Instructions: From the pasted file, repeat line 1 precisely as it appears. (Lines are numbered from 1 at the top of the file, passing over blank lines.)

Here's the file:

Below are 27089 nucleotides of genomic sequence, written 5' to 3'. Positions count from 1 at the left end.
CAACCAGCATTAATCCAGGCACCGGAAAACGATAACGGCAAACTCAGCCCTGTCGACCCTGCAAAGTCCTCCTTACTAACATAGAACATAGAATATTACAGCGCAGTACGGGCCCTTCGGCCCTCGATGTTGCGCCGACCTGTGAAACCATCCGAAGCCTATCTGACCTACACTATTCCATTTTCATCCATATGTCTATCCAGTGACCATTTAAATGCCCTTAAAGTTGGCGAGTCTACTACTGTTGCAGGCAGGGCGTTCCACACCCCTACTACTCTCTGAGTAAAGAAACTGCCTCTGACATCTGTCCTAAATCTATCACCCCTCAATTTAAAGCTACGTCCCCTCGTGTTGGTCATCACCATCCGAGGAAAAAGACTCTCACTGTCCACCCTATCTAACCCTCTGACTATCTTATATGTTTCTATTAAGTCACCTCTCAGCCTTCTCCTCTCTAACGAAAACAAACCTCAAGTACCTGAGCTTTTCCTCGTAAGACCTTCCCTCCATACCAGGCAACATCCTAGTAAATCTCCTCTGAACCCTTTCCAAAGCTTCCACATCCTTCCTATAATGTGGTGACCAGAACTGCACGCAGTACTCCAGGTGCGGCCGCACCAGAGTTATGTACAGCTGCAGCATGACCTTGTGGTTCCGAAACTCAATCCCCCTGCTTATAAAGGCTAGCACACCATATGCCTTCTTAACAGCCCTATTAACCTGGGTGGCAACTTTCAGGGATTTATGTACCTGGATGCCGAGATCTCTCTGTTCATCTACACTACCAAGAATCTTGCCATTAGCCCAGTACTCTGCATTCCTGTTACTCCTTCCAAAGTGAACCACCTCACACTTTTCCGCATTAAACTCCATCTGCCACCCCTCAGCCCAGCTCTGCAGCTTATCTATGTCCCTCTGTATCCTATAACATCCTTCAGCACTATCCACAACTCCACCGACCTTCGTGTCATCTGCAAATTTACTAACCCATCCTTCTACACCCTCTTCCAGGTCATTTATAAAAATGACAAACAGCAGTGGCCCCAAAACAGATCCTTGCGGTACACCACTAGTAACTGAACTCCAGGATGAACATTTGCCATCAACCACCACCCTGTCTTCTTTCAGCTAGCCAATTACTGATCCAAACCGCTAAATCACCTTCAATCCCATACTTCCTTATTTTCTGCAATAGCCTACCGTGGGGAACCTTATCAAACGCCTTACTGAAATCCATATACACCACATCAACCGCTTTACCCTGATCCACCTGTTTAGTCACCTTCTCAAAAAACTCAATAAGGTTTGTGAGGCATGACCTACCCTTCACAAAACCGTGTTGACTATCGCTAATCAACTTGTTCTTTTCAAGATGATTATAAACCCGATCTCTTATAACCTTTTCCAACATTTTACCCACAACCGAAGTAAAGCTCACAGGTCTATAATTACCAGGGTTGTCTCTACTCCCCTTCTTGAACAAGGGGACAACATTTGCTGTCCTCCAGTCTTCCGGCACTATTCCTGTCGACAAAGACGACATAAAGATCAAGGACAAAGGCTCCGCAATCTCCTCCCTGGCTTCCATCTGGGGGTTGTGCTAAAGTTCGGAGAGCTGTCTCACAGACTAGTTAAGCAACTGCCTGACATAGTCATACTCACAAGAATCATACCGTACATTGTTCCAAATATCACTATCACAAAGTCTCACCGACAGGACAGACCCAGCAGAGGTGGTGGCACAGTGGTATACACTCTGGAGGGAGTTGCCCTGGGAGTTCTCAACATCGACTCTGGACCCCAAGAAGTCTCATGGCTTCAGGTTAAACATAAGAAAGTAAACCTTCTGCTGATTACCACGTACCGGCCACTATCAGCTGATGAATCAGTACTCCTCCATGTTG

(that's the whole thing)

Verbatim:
Below are 27089 nucleotides of genomic sequence, written 5' to 3'. Positions count from 1 at the left end.